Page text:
Wherever you go you will find the Union and St George’s flags, in front gardens on public facilities, on clothing or even in the middle of nowhere. Is it patriotism, pride, or maybe nostalgia for when Britain was considered *'great'.
Sunday, 31 July 2016
Saturday, 30 July 2016
When I was a kid we were pretty fearless, we had no real sense of danger. We used to freely the roam around the lanes, woods and village streets armed with sheath knives that would get you arrested today. What seemed like every other weekend we would go camping in the woods, what is now Birchwood estate. We would use axes, bow saws and various types of cleaver, unsupervised and mostly untrained. We made camp fires and cooked our own food. We climbed to the top of the tallest trees and dared each other to sway in the wind on the thinnest branches. We made Tarzan swings across dykes and tried to impress each other with how daring we could be. In winter we would lightly feel our way across the thin ice of frozen ponds seeing who could cross to other other side, I came a real cropper on that one and was sent to bed without tea. Most kids these days do not have much freedom to roam in the way that we did, to learn through trial and error. Society seems to have sanitised the childhood experience with health and safety, litigation and helicopter parent paranoia. I was heartened to come across at least a remnant of my past, out of sight of the playing field security camera.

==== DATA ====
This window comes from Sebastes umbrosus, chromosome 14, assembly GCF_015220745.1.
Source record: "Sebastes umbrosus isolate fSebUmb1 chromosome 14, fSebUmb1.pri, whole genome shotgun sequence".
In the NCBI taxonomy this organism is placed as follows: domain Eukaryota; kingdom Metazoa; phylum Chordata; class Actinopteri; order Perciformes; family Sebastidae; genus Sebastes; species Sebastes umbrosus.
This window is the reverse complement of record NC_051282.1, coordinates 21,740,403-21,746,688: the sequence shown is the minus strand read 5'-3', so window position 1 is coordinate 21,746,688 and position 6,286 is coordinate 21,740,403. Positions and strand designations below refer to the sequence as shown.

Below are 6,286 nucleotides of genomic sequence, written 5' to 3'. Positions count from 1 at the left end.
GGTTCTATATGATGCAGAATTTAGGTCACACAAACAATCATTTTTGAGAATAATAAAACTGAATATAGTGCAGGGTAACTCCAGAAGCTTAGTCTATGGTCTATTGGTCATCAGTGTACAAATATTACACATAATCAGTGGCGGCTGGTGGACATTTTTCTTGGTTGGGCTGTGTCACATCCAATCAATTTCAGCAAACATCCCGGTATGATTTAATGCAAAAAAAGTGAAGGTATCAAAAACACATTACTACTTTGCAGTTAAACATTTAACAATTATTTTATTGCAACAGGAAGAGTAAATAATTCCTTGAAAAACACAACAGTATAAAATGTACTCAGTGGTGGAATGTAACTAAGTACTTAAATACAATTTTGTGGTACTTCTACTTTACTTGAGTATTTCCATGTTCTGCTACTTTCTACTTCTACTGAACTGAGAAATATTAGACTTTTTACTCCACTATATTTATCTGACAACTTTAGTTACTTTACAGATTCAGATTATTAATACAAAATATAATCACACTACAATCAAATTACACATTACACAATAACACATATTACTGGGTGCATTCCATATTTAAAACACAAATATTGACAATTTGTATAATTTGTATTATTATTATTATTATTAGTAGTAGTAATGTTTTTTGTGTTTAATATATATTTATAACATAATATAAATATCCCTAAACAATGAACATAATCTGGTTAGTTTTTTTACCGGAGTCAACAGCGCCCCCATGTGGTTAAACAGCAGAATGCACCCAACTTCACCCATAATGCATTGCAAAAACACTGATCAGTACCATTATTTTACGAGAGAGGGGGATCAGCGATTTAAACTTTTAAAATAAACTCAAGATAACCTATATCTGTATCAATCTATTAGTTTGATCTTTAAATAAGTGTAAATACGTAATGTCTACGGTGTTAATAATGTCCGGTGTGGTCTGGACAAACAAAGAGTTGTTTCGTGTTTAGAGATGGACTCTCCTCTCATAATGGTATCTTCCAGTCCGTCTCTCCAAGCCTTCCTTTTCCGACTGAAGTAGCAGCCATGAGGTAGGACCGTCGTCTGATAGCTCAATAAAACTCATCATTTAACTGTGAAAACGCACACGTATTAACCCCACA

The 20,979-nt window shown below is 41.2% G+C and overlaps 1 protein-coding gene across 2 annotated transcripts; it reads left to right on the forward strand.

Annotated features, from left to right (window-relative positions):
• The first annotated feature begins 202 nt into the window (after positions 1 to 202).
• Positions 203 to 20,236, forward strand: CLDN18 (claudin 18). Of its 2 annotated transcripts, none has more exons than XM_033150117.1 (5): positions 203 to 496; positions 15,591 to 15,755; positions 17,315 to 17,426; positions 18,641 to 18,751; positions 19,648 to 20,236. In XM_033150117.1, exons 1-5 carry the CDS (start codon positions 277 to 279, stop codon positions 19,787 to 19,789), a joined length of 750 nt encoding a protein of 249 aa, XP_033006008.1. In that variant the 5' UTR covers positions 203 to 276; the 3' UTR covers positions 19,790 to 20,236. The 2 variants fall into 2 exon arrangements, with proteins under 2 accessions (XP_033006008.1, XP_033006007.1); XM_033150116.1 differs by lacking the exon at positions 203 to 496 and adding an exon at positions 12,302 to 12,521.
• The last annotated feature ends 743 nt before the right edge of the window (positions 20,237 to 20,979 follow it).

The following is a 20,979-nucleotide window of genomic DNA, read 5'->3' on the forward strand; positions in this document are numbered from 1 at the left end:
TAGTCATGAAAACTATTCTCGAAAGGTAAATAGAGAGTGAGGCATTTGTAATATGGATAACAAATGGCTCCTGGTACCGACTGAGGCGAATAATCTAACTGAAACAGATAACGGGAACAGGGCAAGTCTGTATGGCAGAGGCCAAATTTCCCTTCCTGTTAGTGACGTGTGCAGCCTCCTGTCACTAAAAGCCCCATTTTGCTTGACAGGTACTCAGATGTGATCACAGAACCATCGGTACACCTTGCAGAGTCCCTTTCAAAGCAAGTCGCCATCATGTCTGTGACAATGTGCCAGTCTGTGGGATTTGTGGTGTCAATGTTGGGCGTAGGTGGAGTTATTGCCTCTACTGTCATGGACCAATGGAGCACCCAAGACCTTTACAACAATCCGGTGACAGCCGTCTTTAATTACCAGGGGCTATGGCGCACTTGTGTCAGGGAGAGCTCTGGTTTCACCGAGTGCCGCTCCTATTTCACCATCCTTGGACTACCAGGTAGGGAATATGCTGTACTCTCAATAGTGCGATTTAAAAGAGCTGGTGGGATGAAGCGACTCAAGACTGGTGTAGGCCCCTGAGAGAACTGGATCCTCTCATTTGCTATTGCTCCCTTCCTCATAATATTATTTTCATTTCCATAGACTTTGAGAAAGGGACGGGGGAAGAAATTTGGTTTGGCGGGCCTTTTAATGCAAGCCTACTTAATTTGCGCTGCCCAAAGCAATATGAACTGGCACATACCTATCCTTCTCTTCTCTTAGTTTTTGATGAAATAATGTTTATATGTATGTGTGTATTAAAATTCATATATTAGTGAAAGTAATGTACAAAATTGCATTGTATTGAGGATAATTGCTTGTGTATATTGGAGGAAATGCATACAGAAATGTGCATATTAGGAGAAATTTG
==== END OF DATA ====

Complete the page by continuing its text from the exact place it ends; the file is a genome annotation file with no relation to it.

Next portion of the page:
Friday, 29 July 2016
1001 uses for an disused phone box. This phone box has been turned into an art gallery by kids. It exhibits fantasy images of fairies and animals cut from magazines and books. In the middle of nowhere it has to be the smallest public gallery anywhere. What a shame there’s no gift shop.
A sea of new cars standing in front of Killingholme oil refinery which will supply fuel throughout their lives. I’m not sure if the image needs text - it is what it is.
The flat surrounding countryside and villages are completely dominated by the oil refinery.
Apart from agriculture, Lincolnshire has very little industry left, Gainsborough and Lincoln used to produce heavy machinery on a large scale. Lincoln prides itself on being the birthplace of the tank. Scunthorpe Steelworks, which has been in decline for decades, Killingholme oil refinery and Siemens turbines are all that is left today.
It strikes me as quite sad that consumerism and fakery has replaced real civic pride in achievement with a nostalgic, rose tinted view of history. Gainsborough’s industrial history was marked by Marshals, from 1848 to 1992, who produced a variety of agricultural machinery from steam engines through to diesel tractors. Today the site of the factory is a shopping centre which retains some the original architectural features. In nostalgic celebration, on a roundabout, stands a fake plastic topiary sculpture of an agricultural steam engine, encircled by cars as though the past is under siege by progress. As with most story telling, truth is a combination of whatever the storyteller makes of it and how the viewer interprets it.